opatch prereq CheckForCRSHomeIfRAC -ph 28655784/
– Check if all the nodes in the RAC setup are valid, up and reachable
opatch prereq CheckRACNodeList -ph 28655784/
– Check if commands can be invoked on the remote machines
opatch prereq CheckRemoteCommandInvocable -ph 28655784/
– Check if files can be copied to and removed from the remote machines
opatch prereq CheckRemoteCopyAndRemove -ph 28655784/

— opatch checks
– Check if the input values provided to opatch are sufficient to run the patch action
opatch prereq CheckForInputValues -ph 28655784/
– Is the opatch version high enough as per patch requirement?
opatch prereq CheckMinimumOPatchVersion -ph 28655784/

— rollback checks
– Check if all the patches provided to rollback are present in the given oracle home
opatch prereq CheckInstalledOneOffs -ph 28655784/
– Check if there are patches applied that depend on the patch that is being rolled back
opatch prereq CheckPatchRollbackDependents -ph 28655784/
– Check if the patch can be rolled back from the oracle home
opatch prereq CheckRollbackable -ph 28655784/

— OUI checks
– Is the OUI available in the ORACLE_HOME?
opatch prereq CheckOUILocation -ph 28655784/
– Is the OUI version high enough?
opatch prereq CheckOUIVersionCompatible -ph 28655784/
– Are all OUI libraries present?
opatch prereq CheckRequiredLibs -ph 28655784/

— oraInst.loc check
– Is oraInst.loc file proper?
opatch prereq CheckOraInstLocation -ph 28655784/

A few options of which I currently am not sure what they exactly do:
– CheckApplicableProduct — ?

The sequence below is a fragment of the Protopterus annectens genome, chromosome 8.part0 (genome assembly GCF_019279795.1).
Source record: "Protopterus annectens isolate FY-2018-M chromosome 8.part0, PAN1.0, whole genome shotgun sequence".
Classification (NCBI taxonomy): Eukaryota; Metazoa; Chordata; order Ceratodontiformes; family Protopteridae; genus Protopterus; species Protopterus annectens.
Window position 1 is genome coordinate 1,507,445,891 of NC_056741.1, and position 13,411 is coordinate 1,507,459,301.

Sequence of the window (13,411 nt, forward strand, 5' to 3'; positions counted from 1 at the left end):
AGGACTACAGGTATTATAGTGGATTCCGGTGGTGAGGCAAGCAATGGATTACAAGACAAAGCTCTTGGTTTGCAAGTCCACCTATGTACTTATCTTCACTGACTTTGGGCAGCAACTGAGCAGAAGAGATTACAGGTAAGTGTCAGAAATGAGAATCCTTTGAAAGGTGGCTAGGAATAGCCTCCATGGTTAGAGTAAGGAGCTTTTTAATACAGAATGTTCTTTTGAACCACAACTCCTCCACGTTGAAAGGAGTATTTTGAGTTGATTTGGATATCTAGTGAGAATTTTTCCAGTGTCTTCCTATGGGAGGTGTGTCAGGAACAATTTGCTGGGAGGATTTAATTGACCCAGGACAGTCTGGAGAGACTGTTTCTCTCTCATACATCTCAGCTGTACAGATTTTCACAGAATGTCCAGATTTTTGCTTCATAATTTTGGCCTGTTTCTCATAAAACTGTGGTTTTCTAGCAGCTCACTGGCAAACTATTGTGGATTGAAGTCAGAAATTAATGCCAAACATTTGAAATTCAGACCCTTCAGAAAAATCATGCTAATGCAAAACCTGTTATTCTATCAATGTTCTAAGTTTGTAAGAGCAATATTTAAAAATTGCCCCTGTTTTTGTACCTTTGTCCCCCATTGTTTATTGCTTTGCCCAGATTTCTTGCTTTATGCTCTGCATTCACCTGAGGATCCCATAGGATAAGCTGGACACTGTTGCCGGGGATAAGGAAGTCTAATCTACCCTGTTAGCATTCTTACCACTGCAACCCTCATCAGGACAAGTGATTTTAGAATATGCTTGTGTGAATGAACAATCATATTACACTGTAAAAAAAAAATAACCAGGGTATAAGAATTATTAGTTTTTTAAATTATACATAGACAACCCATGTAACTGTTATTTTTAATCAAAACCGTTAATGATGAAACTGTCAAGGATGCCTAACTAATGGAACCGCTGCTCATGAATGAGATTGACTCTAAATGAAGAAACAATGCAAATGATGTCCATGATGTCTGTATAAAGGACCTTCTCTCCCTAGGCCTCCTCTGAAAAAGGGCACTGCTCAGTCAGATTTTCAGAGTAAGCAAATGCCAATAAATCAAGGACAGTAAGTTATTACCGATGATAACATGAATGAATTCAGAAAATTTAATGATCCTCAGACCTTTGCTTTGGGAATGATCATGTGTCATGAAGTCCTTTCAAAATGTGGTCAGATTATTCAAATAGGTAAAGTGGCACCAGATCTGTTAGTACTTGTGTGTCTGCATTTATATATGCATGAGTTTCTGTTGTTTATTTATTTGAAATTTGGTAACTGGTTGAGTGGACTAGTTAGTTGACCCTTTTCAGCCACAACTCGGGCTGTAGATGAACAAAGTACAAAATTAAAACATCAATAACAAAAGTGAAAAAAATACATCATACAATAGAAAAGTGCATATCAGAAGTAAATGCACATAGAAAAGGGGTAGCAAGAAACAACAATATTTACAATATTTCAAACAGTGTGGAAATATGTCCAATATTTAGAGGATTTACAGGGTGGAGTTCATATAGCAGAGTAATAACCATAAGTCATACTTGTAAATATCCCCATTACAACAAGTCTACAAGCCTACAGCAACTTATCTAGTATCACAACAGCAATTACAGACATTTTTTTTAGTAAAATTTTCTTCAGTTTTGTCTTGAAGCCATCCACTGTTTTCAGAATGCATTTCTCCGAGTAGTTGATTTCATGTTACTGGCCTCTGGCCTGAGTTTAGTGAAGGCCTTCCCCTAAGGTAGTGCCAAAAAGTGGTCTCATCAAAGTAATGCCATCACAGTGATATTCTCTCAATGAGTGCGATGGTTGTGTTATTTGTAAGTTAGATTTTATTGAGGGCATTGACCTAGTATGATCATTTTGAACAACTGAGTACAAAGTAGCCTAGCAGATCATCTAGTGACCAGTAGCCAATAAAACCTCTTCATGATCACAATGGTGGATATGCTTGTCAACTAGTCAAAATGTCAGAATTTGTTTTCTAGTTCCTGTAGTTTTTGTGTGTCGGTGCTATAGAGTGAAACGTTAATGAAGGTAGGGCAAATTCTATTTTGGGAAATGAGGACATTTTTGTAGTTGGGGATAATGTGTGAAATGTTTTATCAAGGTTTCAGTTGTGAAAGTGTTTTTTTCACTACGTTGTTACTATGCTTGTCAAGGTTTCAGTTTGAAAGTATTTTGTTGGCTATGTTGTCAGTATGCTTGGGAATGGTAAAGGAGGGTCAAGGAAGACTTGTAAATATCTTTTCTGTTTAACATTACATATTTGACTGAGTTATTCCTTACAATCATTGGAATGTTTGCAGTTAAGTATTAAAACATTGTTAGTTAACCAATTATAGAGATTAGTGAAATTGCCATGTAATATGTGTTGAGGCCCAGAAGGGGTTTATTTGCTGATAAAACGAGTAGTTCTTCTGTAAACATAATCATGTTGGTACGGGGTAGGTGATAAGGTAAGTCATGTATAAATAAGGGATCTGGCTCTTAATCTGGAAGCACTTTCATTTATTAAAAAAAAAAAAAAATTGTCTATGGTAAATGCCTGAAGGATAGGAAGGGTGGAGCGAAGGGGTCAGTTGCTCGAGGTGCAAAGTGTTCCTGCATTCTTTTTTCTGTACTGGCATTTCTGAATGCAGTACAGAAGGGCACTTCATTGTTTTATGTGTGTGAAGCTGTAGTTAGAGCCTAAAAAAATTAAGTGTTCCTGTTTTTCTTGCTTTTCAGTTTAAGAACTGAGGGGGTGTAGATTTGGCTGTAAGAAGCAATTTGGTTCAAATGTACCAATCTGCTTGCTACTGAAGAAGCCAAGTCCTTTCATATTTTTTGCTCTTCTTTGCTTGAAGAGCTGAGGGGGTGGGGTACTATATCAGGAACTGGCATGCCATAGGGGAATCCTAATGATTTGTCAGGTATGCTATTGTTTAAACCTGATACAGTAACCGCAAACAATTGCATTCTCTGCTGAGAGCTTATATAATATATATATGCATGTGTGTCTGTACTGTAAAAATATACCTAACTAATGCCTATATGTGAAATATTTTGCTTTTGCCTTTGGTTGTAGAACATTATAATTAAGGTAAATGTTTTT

opatch prereq CheckApplicableProduct -ph 28655784/
– CheckForNoOpPatches — ?
opatch prereq CheckForNoOpPatches -ph 28655784/
– CheckRollbackSid — ?
opatch prereq CheckRollbackSid -ph 28655784/

Conclusion

This is the second post about opatch, and I didn’t even get to the actual patching yet.

This post showed a number of ways to inspect both the patch to be applied (opatch lspatches/query) and the oracle home to apply the patch to (opatch lspatches/lsinventory), and a way to check specific properties before applying a patch and to validate and check things after a patch (opatch prereq).

This is important once you have to apply a patch to validate a machine in general, the central inventory and the oracle home inventory for readiness, and even more important to check an environment in case of patch failure.

I was asked some time ago what the Oracle database event ‘TCP socket (KGAS)’ means. This blogpost is a deep dive into what this event times in Oracle database 12.1.0.2.180717.

This event is not normally seen, only when TCP connections are initiated from the database using packages like UTL_TCP, UTL_SMTP and the one used in this article, UTL_HTTP.

A very basic explanation is this event times the time that a database foreground session spends on TCP connection management and communicating over TCP, excluding client and database link (sqlnet) networking. If you trace the system calls, you see that mostly that is working with a (network) socket. Part of the code in the oracle database that is managing that, sits in the kernel code layer kgas, kernel generic (of which I am quite sure, and then my guess:) asynchronous services, which explains the naming of the event.

This is what the Oracle online manual (https://docs.oracle.com/database/121/REFRN/GUID-203ACA60-9912-4493-9B79-EA4CDE89A78D.htm#REFRN00642 – Oracle is notorious for breaking links) says about ‘TCP socket (KGAS)’:

C.3.157 TCP Socket (KGAS)